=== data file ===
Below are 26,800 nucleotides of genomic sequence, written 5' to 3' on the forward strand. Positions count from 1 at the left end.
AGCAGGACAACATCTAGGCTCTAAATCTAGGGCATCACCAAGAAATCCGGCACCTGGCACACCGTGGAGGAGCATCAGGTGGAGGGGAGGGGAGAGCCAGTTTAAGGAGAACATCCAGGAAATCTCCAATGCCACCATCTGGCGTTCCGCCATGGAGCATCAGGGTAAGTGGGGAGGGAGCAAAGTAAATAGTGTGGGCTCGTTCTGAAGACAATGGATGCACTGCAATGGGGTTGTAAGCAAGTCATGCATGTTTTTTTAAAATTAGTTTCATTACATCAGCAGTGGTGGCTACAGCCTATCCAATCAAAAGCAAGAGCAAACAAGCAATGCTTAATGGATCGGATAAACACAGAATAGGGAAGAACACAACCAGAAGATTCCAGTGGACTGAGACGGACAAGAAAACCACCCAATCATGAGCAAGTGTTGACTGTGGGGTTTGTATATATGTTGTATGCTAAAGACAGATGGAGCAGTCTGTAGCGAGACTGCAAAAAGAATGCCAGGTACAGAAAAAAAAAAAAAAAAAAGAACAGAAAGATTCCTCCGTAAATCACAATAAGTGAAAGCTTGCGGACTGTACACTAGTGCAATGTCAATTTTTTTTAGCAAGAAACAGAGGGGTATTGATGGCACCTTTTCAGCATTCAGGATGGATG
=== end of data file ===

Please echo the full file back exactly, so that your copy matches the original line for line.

Below are 26,800 nucleotides of genomic sequence, written 5' to 3' on the forward strand. Positions count from 1 at the left end.
AGCAGGACAACATCTAGGCTCTAAATCTAGGGCATCACCAAGAAATCCGGCACCTGGCACACCGTGGAGGAGCATCAGGTGGAGGGGAGGGGAGAGCCAGTTTAAGGAGAACATCCAGGAAATCTCCAATGCCACCATCTGGCGTTCCGCCATGGAGCATCAGGGTAAGTGGGGAGGGAGCAAAGTAAATAGTGTGGGCTCGTTCTGAAGACAATGGATGCACTGCAATGGGGTTGTAAGCAAGTCATGCATGTTTTTTTAAAATTAGTTTCATTACATCAGCAGTGGTGGCTACAGCCTATCCAATCAAAAGCAAGAGCAAACAAGCAATGCTTAATGGATCGGATAAACACAGAATAGGGAAGAACACAACCAGAAGATTCCAGTGGACTGAGACGGACAAGAAAACCACCCAATCATGAGCAAGTGTTGACTGTGGGGTTTGTATATATGTTGTATGCTAAAGACAGATGGAGCAGTCTGTAGCGAGACTGCAAAAAGAATGCCAGGTACAGAAAAAAAAAAAAAAAAAAGAACAGAAAGATTCCTCCGTAAATCACAATAAGTGAAAGCTTGCGGACTGTACACTAGTGCAATGTCAATTTTTTTTAGCAAGAAACAGAGGGGTATTGATGGCACCTTTTCAGCATTCAGGATGGATG